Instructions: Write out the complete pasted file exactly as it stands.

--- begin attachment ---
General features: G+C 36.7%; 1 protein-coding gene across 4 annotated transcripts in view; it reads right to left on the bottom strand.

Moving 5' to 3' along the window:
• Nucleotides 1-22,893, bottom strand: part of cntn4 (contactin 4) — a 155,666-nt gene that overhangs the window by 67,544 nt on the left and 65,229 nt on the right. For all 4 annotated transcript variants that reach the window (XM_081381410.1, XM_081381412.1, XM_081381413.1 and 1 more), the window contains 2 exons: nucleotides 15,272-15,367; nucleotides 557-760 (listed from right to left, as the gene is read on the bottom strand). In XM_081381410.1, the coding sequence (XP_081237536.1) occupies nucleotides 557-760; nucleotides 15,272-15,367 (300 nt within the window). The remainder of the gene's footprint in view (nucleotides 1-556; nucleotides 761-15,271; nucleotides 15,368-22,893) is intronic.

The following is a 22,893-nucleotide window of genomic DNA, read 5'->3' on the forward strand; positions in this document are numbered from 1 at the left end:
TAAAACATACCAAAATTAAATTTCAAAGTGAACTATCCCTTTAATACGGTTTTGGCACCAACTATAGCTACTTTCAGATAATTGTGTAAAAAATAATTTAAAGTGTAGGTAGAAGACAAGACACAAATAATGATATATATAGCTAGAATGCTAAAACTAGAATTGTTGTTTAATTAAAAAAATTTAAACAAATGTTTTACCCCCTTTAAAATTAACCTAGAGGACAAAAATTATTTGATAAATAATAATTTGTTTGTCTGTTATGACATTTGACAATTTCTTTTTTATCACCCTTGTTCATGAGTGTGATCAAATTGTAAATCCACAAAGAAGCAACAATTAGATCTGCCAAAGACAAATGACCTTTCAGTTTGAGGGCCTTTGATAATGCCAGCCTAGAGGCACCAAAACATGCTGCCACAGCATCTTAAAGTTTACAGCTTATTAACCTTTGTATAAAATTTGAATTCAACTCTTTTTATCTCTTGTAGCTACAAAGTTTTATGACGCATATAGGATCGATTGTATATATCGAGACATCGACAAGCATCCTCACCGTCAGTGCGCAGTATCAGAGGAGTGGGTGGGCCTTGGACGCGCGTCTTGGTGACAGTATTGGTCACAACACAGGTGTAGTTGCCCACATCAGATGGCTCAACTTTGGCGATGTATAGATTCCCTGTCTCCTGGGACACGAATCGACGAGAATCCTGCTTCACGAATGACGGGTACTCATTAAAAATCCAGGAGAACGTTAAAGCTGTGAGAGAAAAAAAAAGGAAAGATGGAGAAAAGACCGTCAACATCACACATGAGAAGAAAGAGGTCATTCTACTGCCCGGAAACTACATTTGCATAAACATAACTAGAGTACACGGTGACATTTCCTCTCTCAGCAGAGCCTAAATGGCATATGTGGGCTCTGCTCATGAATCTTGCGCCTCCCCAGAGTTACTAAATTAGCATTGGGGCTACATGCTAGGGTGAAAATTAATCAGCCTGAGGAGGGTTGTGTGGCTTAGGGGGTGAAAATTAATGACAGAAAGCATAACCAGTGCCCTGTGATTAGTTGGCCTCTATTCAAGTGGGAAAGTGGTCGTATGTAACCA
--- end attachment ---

General features: G+C 36.7%; 1 protein-coding gene across 4 annotated transcripts in view; it reads right to left on the bottom strand.

Moving 5' to 3' along the window:
• Nucleotides 1-22,893, bottom strand: part of cntn4 (contactin 4) — a 155,666-nt gene that overhangs the window by 67,544 nt on the left and 65,229 nt on the right. For all 4 annotated transcript variants that reach the window (XM_081381410.1, XM_081381412.1, XM_081381413.1 and 1 more), the window contains 2 exons: nucleotides 15,272-15,367; nucleotides 557-760 (listed from right to left, as the gene is read on the bottom strand). In XM_081381410.1, the coding sequence (XP_081237536.1) occupies nucleotides 557-760; nucleotides 15,272-15,367 (300 nt within the window). The remainder of the gene's footprint in view (nucleotides 1-556; nucleotides 761-15,271; nucleotides 15,368-22,893) is intronic.

The following is a 22,893-nucleotide window of genomic DNA, read 5'->3' on the forward strand; positions in this document are numbered from 1 at the left end:
TAAAACATACCAAAATTAAATTTCAAAGTGAACTATCCCTTTAATACGGTTTTGGCACCAACTATAGCTACTTTCAGATAATTGTGTAAAAAATAATTTAAAGTGTAGGTAGAAGACAAGACACAAATAATGATATATATAGCTAGAATGCTAAAACTAGAATTGTTGTTTAATTAAAAAAATTTAAACAAATGTTTTACCCCCTTTAAAATTAACCTAGAGGACAAAAATTATTTGATAAATAATAATTTGTTTGTCTGTTATGACATTTGACAATTTCTTTTTTATCACCCTTGTTCATGAGTGTGATCAAATTGTAAATCCACAAAGAAGCAACAATTAGATCTGCCAAAGACAAATGACCTTTCAGTTTGAGGGCCTTTGATAATGCCAGCCTAGAGGCACCAAAACATGCTGCCACAGCATCTTAAAGTTTACAGCTTATTAACCTTTGTATAAAATTTGAATTCAACTCTTTTTATCTCTTGTAGCTACAAAGTTTTATGACGCATATAGGATCGATTGTATATATCGAGACATCGACAAGCATCCTCACCGTCAGTGCGCAGTATCAGAGGAGTGGGTGGGCCTTGGACGCGCGTCTTGGTGACAGTATTGGTCACAACACAGGTGTAGTTGCCCACATCAGATGGCTCAACTTTGGCGATGTATAGATTCCCTGTCTCCTGGGACACGAATCGACGAGAATCCTGCTTCACGAATGACGGGTACTCATTAAAAATCCAGGAGAACGTTAAAGCTGTGAGAGAAAAAAAAAGGAAAGATGGAGAAAAGACCGTCAACATCACACATGAGAAGAAAGAGGTCATTCTACTGCCCGGAAACTACATTTGCATAAACATAACTAGAGTACACGGTGACATTTCCTCTCTCAGCAGAGCCTAAATGGCATATGTGGGCTCTGCTCATGAATCTTGCGCCTCCCCAGAGTTACTAAATTAGCATTGGGGCTACATGCTAGGGTGAAAATTAATCAGCCTGAGGAGGGTTGTGTGGCTTAGGGGGTGAAAATTAATGACAGAAAGCATAACCAGTGCCCTGTGATTAGTTGGCCTCTATTCAAGTGGGAAAGTGGTCGTATGTAACCA